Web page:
Old Man Winter can create some pretty severe storms, which can interfere with power distribution or even bring down lines.
What is the most important thing to remember about a downed power line?
DO NOT GO NEAR IT. For any reason.
After a storm has caused damage in or alongside a roadway, be alert and slow down. Do not attempt to drive over downed lines or through water or over snow or debris that could be covering downed lines. Driving over a line can pull more lines or related equipment down.
If you encounter a downed line, pull over and report location to 9-1-1.
Here is some additional information about downed lines, which can occur after a severe storm or an accident involving a power pole.
Q: Can I tell if a downed line is energized by looking?
A: No, there is no way to tell. Always assume a downed line (or any line) is live, even if it is not buzzing or sparking.
Q: What should I do if I am in an accident involving a power line or other electrical equipment?
A: DO NOT get out of your car or truck. It is always safer to remain inside a vehicle, which acts as an insulator and keeps you out of the path of stray electricity. Call 9-1-1, and tell the dispatcher a downed line or other electrical equipment is involved. Power company personnel will be dispatched to the scene to de-energize the power.
Q: Is there any reason I should get out of the vehicle?
A: Yes, but only when your vehicle is on fire or if you see smoke. If that is the case, make a clean jump from the vehicle without touching it (cross your arms closely to your chest), and then hop with feet together as far as you can—preferably 50 or more feet away.
Q: What happens to the electrical current when a line is down?
A: Once a power line is in contact with a car or truck, the ground or other objects, it energizes the area. The electrical current spreads to the vehicle and ground, and it ripples out. Each “ring” of the ripple represents a different voltage. Stepping from one voltage to the next can cause your body to become a path for electricity and electrocute you. That is why you should hop or shuffle once you make a clean jump from the vehicle. Always keep your feet together – think of hopping like a bunny or shuffling like a penguin.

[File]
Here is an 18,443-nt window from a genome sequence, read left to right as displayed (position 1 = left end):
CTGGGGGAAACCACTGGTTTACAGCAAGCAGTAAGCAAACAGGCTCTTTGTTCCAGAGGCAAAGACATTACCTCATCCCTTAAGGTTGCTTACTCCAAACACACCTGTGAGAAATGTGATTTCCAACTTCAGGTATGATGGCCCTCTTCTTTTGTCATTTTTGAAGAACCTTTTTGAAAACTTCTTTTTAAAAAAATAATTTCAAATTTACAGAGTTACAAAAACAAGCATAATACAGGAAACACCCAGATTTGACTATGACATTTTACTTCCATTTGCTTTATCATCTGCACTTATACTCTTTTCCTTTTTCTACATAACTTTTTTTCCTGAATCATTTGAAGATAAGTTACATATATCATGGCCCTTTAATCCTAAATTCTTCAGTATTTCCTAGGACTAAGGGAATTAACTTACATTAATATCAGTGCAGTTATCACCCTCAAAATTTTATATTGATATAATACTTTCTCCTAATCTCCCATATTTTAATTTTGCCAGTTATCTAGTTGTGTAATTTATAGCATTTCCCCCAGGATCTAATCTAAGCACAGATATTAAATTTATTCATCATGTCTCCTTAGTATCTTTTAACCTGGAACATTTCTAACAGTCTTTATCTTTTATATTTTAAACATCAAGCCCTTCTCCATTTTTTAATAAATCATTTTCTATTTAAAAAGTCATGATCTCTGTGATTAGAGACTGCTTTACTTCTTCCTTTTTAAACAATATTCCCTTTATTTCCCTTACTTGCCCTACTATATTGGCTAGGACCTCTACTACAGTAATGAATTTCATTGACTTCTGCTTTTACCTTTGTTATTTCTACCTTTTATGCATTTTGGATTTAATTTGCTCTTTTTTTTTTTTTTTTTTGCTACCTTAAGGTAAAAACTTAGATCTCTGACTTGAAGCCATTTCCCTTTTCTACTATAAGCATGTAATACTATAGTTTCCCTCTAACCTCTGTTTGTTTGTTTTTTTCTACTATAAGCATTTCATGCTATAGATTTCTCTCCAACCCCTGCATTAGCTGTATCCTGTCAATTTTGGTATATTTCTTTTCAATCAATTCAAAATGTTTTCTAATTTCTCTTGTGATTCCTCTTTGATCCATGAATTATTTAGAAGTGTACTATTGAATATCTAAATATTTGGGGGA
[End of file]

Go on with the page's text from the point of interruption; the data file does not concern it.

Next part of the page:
Q: What else can I do?
A: Put your window down and yell to others not to approach the scene. They could be shocked or electrocuted if they walk or run over the energized area or touch anything that is energized.
Q: What if I can’t tell what type of line is down?
A: It doesn’t matter – still stay in your vehicle and wait for the utility personnel to arrive.
Q: Are there any other instances when these same safety tips apply?
A: Yes, the same rules apply to any type of equipment (e.g., farming and construction equipment) that comes in contact with overhead lines or electrical cabinets or equipment.
Q: So just to review, why am I safe in my vehicle?
A: Because you are not a path for electricity while in a vehicle.
Q: What should I do if the windshield is broken and the downed wire is in my car or truck?
A: Stay in the vehicle and do not touch or try to move the wire or attempt to use other objects to move the wire.
Q: What if I hit a pad-mounted transformer (metal cabinet or green box) in a yard?
A: Pad-mounted transformers house electrical equipment connected to underground power lines. The same safety precautions apply to all to these cabinets and the voltage that could stray when damaged.
For more information about staying safe around electricity, go to safeelectricity.org